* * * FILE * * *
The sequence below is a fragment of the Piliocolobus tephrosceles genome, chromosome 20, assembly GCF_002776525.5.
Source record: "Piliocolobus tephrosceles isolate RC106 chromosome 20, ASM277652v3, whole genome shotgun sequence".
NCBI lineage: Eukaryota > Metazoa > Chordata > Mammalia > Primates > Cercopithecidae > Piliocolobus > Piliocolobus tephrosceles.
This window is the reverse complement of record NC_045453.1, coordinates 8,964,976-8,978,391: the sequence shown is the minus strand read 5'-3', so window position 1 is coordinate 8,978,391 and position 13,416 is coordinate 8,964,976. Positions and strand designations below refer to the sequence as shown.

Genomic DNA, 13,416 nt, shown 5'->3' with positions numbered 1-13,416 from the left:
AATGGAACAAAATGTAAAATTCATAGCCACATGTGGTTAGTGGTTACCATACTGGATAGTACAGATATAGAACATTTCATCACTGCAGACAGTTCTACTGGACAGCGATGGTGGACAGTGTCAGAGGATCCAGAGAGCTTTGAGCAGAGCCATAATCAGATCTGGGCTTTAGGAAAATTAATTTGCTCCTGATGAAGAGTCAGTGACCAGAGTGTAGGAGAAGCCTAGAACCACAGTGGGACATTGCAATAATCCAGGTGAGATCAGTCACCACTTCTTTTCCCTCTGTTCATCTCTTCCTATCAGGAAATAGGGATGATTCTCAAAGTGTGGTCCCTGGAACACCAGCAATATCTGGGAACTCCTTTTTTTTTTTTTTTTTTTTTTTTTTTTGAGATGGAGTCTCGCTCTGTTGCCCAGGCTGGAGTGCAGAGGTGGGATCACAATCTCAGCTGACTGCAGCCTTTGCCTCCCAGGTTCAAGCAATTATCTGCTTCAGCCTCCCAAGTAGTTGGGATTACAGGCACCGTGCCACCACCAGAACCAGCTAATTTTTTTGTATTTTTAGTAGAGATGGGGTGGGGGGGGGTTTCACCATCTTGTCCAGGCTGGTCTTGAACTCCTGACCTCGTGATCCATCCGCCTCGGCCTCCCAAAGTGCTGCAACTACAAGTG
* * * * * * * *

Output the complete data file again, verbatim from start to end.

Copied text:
The sequence below is a fragment of the Piliocolobus tephrosceles genome, chromosome 20, assembly GCF_002776525.5.
Source record: "Piliocolobus tephrosceles isolate RC106 chromosome 20, ASM277652v3, whole genome shotgun sequence".
NCBI lineage: Eukaryota > Metazoa > Chordata > Mammalia > Primates > Cercopithecidae > Piliocolobus > Piliocolobus tephrosceles.
This window is the reverse complement of record NC_045453.1, coordinates 8,964,976-8,978,391: the sequence shown is the minus strand read 5'-3', so window position 1 is coordinate 8,978,391 and position 13,416 is coordinate 8,964,976. Positions and strand designations below refer to the sequence as shown.

Genomic DNA, 13,416 nt, shown 5'->3' with positions numbered 1-13,416 from the left:
AATGGAACAAAATGTAAAATTCATAGCCACATGTGGTTAGTGGTTACCATACTGGATAGTACAGATATAGAACATTTCATCACTGCAGACAGTTCTACTGGACAGCGATGGTGGACAGTGTCAGAGGATCCAGAGAGCTTTGAGCAGAGCCATAATCAGATCTGGGCTTTAGGAAAATTAATTTGCTCCTGATGAAGAGTCAGTGACCAGAGTGTAGGAGAAGCCTAGAACCACAGTGGGACATTGCAATAATCCAGGTGAGATCAGTCACCACTTCTTTTCCCTCTGTTCATCTCTTCCTATCAGGAAATAGGGATGATTCTCAAAGTGTGGTCCCTGGAACACCAGCAATATCTGGGAACTCCTTTTTTTTTTTTTTTTTTTTTTTTTTTTGAGATGGAGTCTCGCTCTGTTGCCCAGGCTGGAGTGCAGAGGTGGGATCACAATCTCAGCTGACTGCAGCCTTTGCCTCCCAGGTTCAAGCAATTATCTGCTTCAGCCTCCCAAGTAGTTGGGATTACAGGCACCGTGCCACCACCAGAACCAGCTAATTTTTTTGTATTTTTAGTAGAGATGGGGTGGGGGGGGGTTTCACCATCTTGTCCAGGCTGGTCTTGAACTCCTGACCTCGTGATCCATCCGCCTCGGCCTCCCAAAGTGCTGCAACTACAAGTG